It seems that the weather can be all or nothing. After a prolonged dry spell, we managed to get a good coastal and tableland soaking through January and into February. It was enough to revive the miserable flow in the freshwater streams and rivers, and as a result the whole system is better for it. One thing it didn’t do was move any of the thick beds of weed that basked and grew in the summer heat, and almost choked some sections of the freshwater pools.
If you are hunting bass, the weed can be a problem, but with the increased water flow it helps keep the growth from floating to the top and makes surface fishing at night and early morning far more successful. Lures don’t get caught up as much, and it gives the fish a good clear water margin to attack your lures in. Where weed is still an issue, there are generally pockets of clear water that can be fished with weedless lures like Arrow Fish Cover Cicadas or Live Target Frogs. They are also lures you can cast to heavy cover and gently extract without fouling on snags.
The bass have been enjoying the rises in the river. Many take advantage of newly flooded ground, where they find insects and drowning worms, so fish the edges and eddied backwaters for fish that may have snuck in for a feed.
Another nocturnal activity to stick in the calendar around the 17-23 February (the 19th new moon) is a prawning session. Be prepared for a late, long night though, as the lake high around 10.30pm means the end of the run-out is in the wee hours of the following morning.
The prawn runs have been pretty decent though, with some large tiger prawns heading them. As a general rule, the tigers will get bigger and better up to May. Taking up a position in Breckenridge Channel is the obvious spot for a feed of prawns, but spots further afield can produce better catches. The Paddock side of the bridge (without blocking the passages), Hells Gate end of Breckenridge, and the channel that runs out from the Great Lakes Caravan Park past the oyster sheds just up from the Tuncurry boat ramp, are also prime spots.
Breckenridge Channel along Little Street is well worth a wade with a submersible light to scoop the male blue swimmers that get along the shallow sand and weedy patches. A lightly weighted live prawn out the back of the boat or from the bank while prawning should secure a feed of big whiting, bream and flathead, so make the most of the time out in the dark and fish too.
The offshore fishing is better during the prawn run, with twilight trag, pinky snapper and reliable flathead all on tap. The new moon period is always a good time to fish, from bass to bluewater. For the more adventurous and hopeful, there has been a scattering of small black marlin in close to the coast, along with cobia and mahimahi hanging at the traps and the FAD. Bonito schools, mac tuna and the odd longtail are all contributing to the game fish lucky dip for those anglers skilled or lucky enough to find the warmer water. Heading north from Forster may produce the results, but consulting sea temperature charts for updated information is a must. There has been a stream of 26-28 degree water coming south, and with it some handy bait balls.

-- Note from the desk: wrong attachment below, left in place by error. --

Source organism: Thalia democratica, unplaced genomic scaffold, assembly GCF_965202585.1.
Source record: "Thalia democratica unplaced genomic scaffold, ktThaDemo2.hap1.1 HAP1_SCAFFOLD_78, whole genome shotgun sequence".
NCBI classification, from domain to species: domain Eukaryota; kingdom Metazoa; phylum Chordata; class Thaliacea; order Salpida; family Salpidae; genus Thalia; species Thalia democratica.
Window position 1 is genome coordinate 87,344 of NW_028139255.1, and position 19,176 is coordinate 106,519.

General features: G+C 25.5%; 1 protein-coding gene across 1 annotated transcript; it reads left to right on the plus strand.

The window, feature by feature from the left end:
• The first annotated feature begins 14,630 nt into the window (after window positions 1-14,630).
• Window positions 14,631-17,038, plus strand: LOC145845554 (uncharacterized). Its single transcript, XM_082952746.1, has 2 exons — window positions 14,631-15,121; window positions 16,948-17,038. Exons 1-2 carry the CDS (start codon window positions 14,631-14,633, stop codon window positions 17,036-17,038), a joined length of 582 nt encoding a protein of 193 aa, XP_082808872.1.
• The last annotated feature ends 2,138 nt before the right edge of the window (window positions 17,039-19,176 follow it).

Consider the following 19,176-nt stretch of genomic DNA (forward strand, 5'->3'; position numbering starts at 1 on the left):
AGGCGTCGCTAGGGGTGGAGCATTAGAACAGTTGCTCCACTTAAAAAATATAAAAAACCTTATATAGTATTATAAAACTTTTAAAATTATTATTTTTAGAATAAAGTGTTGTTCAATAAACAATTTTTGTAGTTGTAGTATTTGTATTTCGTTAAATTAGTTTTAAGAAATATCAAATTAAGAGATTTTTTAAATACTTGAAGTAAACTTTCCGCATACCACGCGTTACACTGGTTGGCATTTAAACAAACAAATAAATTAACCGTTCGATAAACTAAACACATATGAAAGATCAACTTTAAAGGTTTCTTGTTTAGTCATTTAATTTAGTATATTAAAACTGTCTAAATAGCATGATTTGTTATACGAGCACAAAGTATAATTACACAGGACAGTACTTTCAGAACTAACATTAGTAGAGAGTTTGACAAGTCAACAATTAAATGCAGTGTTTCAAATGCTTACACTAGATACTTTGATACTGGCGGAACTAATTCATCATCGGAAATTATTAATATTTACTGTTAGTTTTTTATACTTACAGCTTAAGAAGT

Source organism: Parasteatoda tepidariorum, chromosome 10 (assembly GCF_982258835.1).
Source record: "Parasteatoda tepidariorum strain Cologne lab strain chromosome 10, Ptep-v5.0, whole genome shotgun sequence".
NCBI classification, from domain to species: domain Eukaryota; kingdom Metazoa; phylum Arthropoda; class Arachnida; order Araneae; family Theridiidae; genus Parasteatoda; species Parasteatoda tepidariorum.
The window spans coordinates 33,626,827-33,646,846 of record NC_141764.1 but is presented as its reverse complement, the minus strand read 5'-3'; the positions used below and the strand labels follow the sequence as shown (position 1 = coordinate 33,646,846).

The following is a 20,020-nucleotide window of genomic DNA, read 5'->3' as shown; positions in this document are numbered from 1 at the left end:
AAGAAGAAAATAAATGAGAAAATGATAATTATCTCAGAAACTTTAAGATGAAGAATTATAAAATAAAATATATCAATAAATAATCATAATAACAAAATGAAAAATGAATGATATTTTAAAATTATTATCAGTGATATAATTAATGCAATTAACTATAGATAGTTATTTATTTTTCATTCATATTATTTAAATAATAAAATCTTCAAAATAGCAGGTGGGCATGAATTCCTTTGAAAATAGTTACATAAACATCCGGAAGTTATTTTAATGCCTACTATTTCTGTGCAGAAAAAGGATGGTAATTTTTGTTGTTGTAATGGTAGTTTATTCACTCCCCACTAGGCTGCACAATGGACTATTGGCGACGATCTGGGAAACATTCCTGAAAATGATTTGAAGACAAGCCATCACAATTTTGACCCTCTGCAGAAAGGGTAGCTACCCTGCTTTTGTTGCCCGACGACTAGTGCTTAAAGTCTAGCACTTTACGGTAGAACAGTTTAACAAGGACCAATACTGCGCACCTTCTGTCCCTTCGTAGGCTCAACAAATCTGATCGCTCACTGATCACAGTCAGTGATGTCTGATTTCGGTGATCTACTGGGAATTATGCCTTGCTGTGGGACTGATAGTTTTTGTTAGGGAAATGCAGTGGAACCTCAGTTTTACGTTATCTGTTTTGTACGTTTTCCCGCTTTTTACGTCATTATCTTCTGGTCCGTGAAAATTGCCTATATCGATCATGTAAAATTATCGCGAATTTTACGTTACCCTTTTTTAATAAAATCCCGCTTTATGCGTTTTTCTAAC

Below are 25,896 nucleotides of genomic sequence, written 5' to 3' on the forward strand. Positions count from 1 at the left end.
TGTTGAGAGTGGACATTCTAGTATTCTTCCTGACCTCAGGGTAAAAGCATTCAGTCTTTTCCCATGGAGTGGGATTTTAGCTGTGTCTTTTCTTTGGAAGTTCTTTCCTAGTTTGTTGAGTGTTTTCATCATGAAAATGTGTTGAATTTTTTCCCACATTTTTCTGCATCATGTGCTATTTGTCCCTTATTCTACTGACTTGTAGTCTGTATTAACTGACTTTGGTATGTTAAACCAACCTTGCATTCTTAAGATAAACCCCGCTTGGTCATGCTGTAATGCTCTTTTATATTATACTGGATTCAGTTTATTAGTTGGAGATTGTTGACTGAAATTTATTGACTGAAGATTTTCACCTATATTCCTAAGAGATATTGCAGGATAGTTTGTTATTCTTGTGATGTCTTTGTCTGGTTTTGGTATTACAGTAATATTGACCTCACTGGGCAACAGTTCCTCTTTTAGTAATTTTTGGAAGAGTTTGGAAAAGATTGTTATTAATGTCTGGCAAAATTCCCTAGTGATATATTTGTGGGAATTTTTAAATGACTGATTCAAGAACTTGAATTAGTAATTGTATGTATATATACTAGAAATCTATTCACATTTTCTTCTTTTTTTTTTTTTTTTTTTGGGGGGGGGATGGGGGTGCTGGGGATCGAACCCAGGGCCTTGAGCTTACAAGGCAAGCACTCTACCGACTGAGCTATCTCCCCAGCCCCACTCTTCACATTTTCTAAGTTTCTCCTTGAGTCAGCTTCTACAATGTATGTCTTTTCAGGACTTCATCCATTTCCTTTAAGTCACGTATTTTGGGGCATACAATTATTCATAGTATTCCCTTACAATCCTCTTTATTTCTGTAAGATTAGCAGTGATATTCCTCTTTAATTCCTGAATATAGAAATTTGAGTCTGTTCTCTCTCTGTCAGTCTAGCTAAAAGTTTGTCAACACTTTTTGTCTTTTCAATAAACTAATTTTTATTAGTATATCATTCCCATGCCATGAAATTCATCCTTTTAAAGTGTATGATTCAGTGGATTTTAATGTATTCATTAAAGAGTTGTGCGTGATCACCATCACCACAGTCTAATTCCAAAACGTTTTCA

This month onward sees many of the male flathead disperse from around the spawning females that have dominated their interest over the summer months. It will mean the legal size males are a bit more common in the day’s catch, and don’t discount the shallow edges of the island like Regatta and Wallis. The growing baitfish flood the shallows around the islands, and this in turn draws the flathead in for a feed. The patchy weed beds are ideal cover, and prawn or minnow style plastics are best. Yabby and prawn baits will generally be set upon by frustrating numbers of small bream and snapper, so bait fishing should perhaps involve poddy mullet.
Janie’s Corner has lost some sand and is a little dangerous for anyone doing a night fish that is unaware of this. The missing sand doesn’t make Janie’s any less productive for tailor and a few early salmon though. Beach gutters and hole structure is not fantastic, but this can change quickly, so a scout in daylight before your session is the best way to ensure you are fishing the best water. I hear One Mile Beach has been fishing well on the south end around the rocks, while Blueys Beach at the north end has surrendered a few mulloway. These were caught on slow rolled paddle tail plastics, but I’m sure a big bunch of beachworms would produce the goods too.
Rock and breakwall fishing has been okay, but nothing to rave about. Lots of berley from the stones will help, and there are a surprising number of pigs and bream hanging around. Spinning for bonito, macks and tailor is an option, but you will have to find the bait schools because it is like a desert otherwise.
Drop lizards (eastern water dragons) and bass fishing are a given, but they can ruin a great cast. When you see the tongue start to roll out, you know your lure is in trouble.
The Zerek Prawn is the ideal size to throw around the flats, and looks good enough to eat!
A good evening haul of channel prawns. Considering the time and effort it takes to go prawning, the experience and fun is still well worth it.
A bass sitting on a snag in clear water, just waiting for a lure. The clarification of the closed season means year-round fishing in the freshwater and tidal areas for post-spawn fish.Reads: 299